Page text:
Baroque Art

Following the Renaissance period, with Mannerism bridging the gap, Baroque made a flamboyant entrance. The style was elaborate and characterized by an ornate, over-the-top aesthetic that evokes a sense of ethereality and aims to inspire awe. Even today, it remains one of the most celebrated cultural movements of Western art history.
It was named after the word Barroco, which is a Portuguese term for an irregularly shaped pearl. The Baroque period is defined by its grandeur and opulence and was not limited only to art. It had a staggering influence over the architecture of the time and even today we see examples of this scattered throughout Europe. It had its roots in Rome but the movement spread across Italy and other European countries between 1600 and 1750. It was particularly popular in France, Spain, and Austria.
Because the Baroque period overlapped with the Italian Renaissance it is not surprising that the two movements shared some stylistic similarities. Both Renaissance and Baroque artists employed realism, rich colour, religious and mythological subject matter. Architects working in both styles favorited balance and symmetry. What sets the Baroque style apart from its Renaissance counterpart, however, was its extravagance. This characteristic was evident in both its art and architecture.
So, with this in mind, it is important to note that despite varying subject matters, there was one thing all Baroque paintings, sculptures, and buildings had in common: drama. This can be seen even in the way the colour moves across a canvas, with looming shadows and beaming light. Artists like Caravaggio and Rembrandt were particularly good at this. Other artists like Gentileschi, Poussin and Rubens were able to achieve a heightened sense of drama through movement. Often, this action-packed iconography was inspired by tales from the bible and stories from ancient mythology. In addition to energetic compositions, Rubens captured drama through his rich and radiant colour palette. Figurative bronze and marble sculptures produced during this period show a deep interest in dynamic movement. Through swirling silhouettes, twisted contours and flowing drapery, sculptors like Bernini were able to evoke this movement. Added elements like water fixtures were often enhanced by this theatrical approach. Sculptures were often intended to adorn stately buildings and were commissioned for grandiose settings like gilded church interiors and royal gardens. Baroque churches became a pivotal example of the glory of Catholicism. One of the key features was a domed roof situated above a large central space, allowing light to illuminate the space below. The dome was one of the central symbolic features of baroque architecture, illustrating the union between the heavens and the earth. The interiors were intricate and filled with ornamentation. This allowed for a feeling of being fully immersed within an elevated and sacred space.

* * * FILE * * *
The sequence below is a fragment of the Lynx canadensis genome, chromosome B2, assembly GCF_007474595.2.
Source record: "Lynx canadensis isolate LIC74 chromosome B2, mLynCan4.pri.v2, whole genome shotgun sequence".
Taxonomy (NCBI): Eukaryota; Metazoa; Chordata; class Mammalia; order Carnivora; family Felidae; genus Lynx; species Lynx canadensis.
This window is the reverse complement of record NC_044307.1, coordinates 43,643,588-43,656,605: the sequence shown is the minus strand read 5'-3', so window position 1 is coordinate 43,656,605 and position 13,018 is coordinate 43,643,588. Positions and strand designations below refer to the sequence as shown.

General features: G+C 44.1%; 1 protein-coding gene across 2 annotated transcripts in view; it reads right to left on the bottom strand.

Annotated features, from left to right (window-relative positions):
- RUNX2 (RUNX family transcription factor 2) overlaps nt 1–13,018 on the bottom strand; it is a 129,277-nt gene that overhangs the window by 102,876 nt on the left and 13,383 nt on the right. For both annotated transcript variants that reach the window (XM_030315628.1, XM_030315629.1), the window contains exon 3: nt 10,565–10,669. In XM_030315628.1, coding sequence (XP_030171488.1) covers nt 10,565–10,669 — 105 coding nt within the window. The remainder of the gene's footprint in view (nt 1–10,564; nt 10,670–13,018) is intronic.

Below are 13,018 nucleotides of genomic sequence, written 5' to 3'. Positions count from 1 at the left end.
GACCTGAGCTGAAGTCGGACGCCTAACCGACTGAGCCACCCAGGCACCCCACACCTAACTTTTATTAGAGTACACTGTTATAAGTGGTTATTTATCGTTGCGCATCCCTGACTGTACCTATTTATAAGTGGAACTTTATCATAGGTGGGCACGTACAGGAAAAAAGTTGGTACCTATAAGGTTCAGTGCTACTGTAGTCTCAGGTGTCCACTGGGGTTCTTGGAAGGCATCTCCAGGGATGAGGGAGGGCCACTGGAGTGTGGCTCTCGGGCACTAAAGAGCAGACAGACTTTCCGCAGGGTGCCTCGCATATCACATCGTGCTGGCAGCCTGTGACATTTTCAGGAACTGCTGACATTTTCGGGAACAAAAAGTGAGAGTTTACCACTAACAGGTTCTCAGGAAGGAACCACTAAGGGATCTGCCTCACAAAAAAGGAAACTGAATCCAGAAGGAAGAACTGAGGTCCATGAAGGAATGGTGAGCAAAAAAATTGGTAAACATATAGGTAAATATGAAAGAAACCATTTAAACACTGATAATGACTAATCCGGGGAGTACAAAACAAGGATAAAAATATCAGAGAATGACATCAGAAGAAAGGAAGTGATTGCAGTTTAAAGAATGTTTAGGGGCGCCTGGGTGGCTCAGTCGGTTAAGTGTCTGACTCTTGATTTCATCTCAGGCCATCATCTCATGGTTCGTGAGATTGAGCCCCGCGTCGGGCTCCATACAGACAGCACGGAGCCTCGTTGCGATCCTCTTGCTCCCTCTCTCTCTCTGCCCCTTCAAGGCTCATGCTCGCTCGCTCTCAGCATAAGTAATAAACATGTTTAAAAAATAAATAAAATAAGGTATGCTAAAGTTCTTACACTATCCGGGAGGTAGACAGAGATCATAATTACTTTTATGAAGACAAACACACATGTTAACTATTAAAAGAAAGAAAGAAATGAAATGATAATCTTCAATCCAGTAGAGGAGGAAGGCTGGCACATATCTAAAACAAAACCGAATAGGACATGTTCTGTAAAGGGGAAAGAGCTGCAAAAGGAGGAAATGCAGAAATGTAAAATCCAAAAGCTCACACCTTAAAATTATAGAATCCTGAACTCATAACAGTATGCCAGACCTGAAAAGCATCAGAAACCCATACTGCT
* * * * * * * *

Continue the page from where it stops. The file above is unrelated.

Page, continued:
The association with the church aside, the defining characteristics of the Baroque style were all there to pursue the representation of infinity. The goal was to emphasise light and its effects with a focus on the theatrical to create this sense of the never-ending. Baroque artists would attempt to blur the lines between reality and art through the use of a number of different techniques. They also used colour and medium to achieve this and in general, One of the primary techniques used was a painting method called chiaroscuro, which involves the treatment of light and dark in an artwork to create dramatic tension.
Baroque art ushered in a new era, where the theatre of the mind was called upon to play out dramatic scenes and stories. Sensuality and richness in the work were embraced and even though it largely served the Catholic church, the Baroque style utilized mythology to tell these stories beautifully. The Baroque style declined in popularity at the end of the 17th century as it was criticized for not being sincere. This may be true and perhaps the fall of Baroque art was indicative of a need that had been fulfilled, but it marked its place in history with a flair.